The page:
“Over one quarter of employees admit they made cybersecurity mistakes — some of which compromised company security — while working from home that they say no one will ever know about,” the company says.
“More than one quarter (27%) say they failed to report cybersecurity mistakes because they feared facing disciplinary action or further required security training. In addition, just half of employees say they always report to IT when they receive or click on a phishing email.”
You can’t punish people into security awareness, and training shouldn’t be punitive. New-school security awareness training can enourage and inspire your employees to follow security best practices so they can spot social engineering attacks.
Blog post with links:
By Roger Grimes. Ransomware is pretty bad right now. It is taking down nearly any company and industry it can, targeting healthcare, energy infrastructure, and food supplies with equal aplomb. It takes down law enforcement, computer security companies, and entire cities at will. The average ransom paid is over $100K and we routinely see payouts in the many millions of dollars.
So far, the largest I have seen is $40M, but I bet larger ones have been paid that I do not know about. This is to say, it is pretty bad out there. Some companies are estimating overall annual damages from ransomware in the multi-hundreds of billions of dollars …ANNUALLY!
As I covered in my last article, ransomware is no longer about just encrypting data and has not been for quite a while. Today’s ransomware is:
- Encrypting your data
- Exfiltrating your emails, data, confidential information, IP and will post it publicly or give it to your competitors if you do not pay
- Stealing company, employee and customer login credentials
- Extorting your employees and customers
- Sending spear phishing attacks to your business partners from your own computers using real email addresses and email subject lines your partners trust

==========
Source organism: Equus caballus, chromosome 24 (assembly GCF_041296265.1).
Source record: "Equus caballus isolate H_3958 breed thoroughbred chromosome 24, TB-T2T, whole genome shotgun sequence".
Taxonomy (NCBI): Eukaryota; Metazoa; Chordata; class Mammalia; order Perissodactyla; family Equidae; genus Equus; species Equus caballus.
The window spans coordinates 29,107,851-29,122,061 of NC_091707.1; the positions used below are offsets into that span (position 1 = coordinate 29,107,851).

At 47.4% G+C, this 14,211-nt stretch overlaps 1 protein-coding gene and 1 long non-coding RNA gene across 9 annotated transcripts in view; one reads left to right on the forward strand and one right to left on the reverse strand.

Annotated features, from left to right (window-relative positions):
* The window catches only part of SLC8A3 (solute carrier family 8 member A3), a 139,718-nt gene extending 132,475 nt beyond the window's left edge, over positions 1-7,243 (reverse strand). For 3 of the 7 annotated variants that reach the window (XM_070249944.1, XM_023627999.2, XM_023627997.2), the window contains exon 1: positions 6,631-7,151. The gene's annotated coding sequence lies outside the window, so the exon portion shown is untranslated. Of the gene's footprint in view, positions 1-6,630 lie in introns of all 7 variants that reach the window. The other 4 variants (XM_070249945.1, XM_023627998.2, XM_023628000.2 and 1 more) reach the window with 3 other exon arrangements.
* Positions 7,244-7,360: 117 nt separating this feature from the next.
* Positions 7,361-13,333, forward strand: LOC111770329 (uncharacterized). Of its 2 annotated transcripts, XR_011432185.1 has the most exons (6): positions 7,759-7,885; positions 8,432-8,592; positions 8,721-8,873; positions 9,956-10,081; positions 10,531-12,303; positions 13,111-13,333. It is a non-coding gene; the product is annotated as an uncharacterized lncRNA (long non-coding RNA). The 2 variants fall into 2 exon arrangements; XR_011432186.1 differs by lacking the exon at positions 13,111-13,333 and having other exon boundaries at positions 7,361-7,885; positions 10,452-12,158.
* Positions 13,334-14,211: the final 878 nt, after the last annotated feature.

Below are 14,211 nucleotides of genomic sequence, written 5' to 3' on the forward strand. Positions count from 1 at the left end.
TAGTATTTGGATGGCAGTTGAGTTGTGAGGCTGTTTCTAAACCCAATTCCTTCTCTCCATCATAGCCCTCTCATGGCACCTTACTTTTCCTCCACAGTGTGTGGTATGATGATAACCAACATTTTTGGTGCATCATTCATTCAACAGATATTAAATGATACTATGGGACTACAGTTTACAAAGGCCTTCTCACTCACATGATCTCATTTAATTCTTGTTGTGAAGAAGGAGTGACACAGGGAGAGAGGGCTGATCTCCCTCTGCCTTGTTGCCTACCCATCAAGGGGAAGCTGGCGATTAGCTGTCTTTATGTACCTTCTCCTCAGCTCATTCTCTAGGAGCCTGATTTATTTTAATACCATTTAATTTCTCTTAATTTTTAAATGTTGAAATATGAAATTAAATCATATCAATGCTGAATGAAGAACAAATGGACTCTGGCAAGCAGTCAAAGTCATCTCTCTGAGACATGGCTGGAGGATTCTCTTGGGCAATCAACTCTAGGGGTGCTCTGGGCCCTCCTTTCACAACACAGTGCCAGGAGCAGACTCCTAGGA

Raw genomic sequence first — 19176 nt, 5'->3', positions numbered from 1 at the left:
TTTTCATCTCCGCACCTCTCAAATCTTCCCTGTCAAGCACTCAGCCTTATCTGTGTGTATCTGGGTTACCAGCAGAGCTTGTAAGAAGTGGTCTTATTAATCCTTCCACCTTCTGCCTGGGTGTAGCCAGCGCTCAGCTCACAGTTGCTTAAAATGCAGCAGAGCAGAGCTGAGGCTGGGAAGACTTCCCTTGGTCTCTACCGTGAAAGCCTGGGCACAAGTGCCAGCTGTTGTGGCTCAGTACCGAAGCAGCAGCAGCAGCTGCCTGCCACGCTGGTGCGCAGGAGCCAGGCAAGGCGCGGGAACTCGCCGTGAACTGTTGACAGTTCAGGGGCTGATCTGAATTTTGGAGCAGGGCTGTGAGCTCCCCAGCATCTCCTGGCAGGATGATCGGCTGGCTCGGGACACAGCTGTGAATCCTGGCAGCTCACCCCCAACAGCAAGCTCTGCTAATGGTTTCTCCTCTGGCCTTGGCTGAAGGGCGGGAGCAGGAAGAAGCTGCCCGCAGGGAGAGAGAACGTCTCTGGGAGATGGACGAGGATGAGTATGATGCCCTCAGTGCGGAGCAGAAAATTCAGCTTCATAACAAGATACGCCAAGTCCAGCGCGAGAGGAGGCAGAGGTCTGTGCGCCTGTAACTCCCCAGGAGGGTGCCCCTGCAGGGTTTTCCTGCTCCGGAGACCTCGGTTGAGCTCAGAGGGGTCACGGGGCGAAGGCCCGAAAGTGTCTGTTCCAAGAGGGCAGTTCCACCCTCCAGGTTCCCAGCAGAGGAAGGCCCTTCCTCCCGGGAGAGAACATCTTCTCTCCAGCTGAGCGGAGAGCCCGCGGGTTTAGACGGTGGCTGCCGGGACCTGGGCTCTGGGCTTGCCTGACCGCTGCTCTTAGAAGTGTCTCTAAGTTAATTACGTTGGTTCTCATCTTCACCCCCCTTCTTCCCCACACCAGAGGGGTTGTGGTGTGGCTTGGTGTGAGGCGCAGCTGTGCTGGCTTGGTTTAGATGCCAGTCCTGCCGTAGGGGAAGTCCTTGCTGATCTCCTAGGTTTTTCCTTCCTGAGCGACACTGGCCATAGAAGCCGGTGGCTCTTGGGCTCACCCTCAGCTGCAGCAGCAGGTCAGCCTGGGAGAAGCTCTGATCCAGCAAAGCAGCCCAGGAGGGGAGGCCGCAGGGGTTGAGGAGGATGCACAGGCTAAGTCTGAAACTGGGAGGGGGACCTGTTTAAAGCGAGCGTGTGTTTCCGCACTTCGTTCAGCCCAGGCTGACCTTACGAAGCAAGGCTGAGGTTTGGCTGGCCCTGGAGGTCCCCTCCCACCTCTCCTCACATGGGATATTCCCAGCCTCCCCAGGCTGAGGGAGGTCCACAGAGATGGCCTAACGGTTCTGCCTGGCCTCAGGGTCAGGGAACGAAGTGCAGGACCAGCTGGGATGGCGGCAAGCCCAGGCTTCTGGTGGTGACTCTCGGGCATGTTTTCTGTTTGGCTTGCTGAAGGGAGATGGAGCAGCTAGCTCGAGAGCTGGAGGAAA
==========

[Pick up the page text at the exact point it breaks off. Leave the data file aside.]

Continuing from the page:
- Conducting DDoS attacks against any services you still have up and running
- Publicly embarrassing your company
"Hi Stu, so far, we are very impressed - in fact we feel the value for money is so good that we keep thinking there must be a catch somewhere!
Having a customer success manager (DominicE) help us get up and running has been invaluable, and I view this as essential to get the maximum value. I would recommend KnowBe4 without hesitation!"
- F.C., Security and Operations Manager
"Thank you for reaching out. We are absolutely thrilled with the value we are already receiving from KnowBe4. Our Customer Success Manager, TimC has been awesome as well. We are so glad we decided to invest in this tool, and partner with your company."
- E.T.C., Assistant Vice President, IT Manager
- Senate bill proposes requiring cyber incident notification to feds within 24 hours:
- Ransomware claims are roiling an entire segment of the insurance industry:
- Deal or No Deal: The Double-edged Sword of the IT Security Bundle:
- Ransomware’s suspected Russian roots point to a long détente between the Kremlin and hackers:
- The latest REvil ransomware victim? Oh, just a US nuclear weapons contractor:
- How Does One Get Hired by a Top Cybercrime Gang?:
- Ukrainian Police Nab Six Tied to CLOP Ransomware
- Ouch. Billions of records belonging to CVS Health exposed online:
- NSA shares guidance on securing voice, video communications:
- Criminals are mailing altered Ledger devices to steal cryptocurrency:
- Your first Virtual Vaca this week is to the Azores Islands aka "Portugal's Hawaii":
- Worlds Biggest Mountain Bike Jumps. WAA HOO!:
- People Are Awesome Incredible Calisthenics, Trick Shots, Basketball & More!:
- A Year with Spot The Robot Dog In The WorkPlace:
- The $11BN Tunnel Connecting Scandinavia to the Mediterranean:
- Jay Leno LOVES Tesla Plaid Model S and breaks a world record!:
- From Castle to Castle. Red Bull Racing take a Road Trip from the Czech Republic to Slovakia:
- Taking an F1 Pit Stop to a whole new level! Aston Martin Red Bull Racing's Zero Gravity Pit Stop:
- Landing At The Only Airport In The World That's Also A Public Beach:
- Alex Honnold & Tommy Caldwell Speed Climb The Nose - Epic Timelapse!:
- I found this short clip of the SpaceX GPS launch landing. This was the best ever. The video remained stable whereas the vibration usually kills the last couple of seconds. Not this time!:
- We don't know his name, but this guy has amazing control over the soccer ball. This is art:
- For Da Kids #1 - Cockatoo And Baby Boy Do Everything Together:
- For Da Kids #2 - Rescue Beaver Loves Building Dams In His House:
- For Da Kids #3 - Classic Magic meerkat moments from the BBC:
- For Da Kids #4 - Man builds an entire village for mouse he saw in his garden: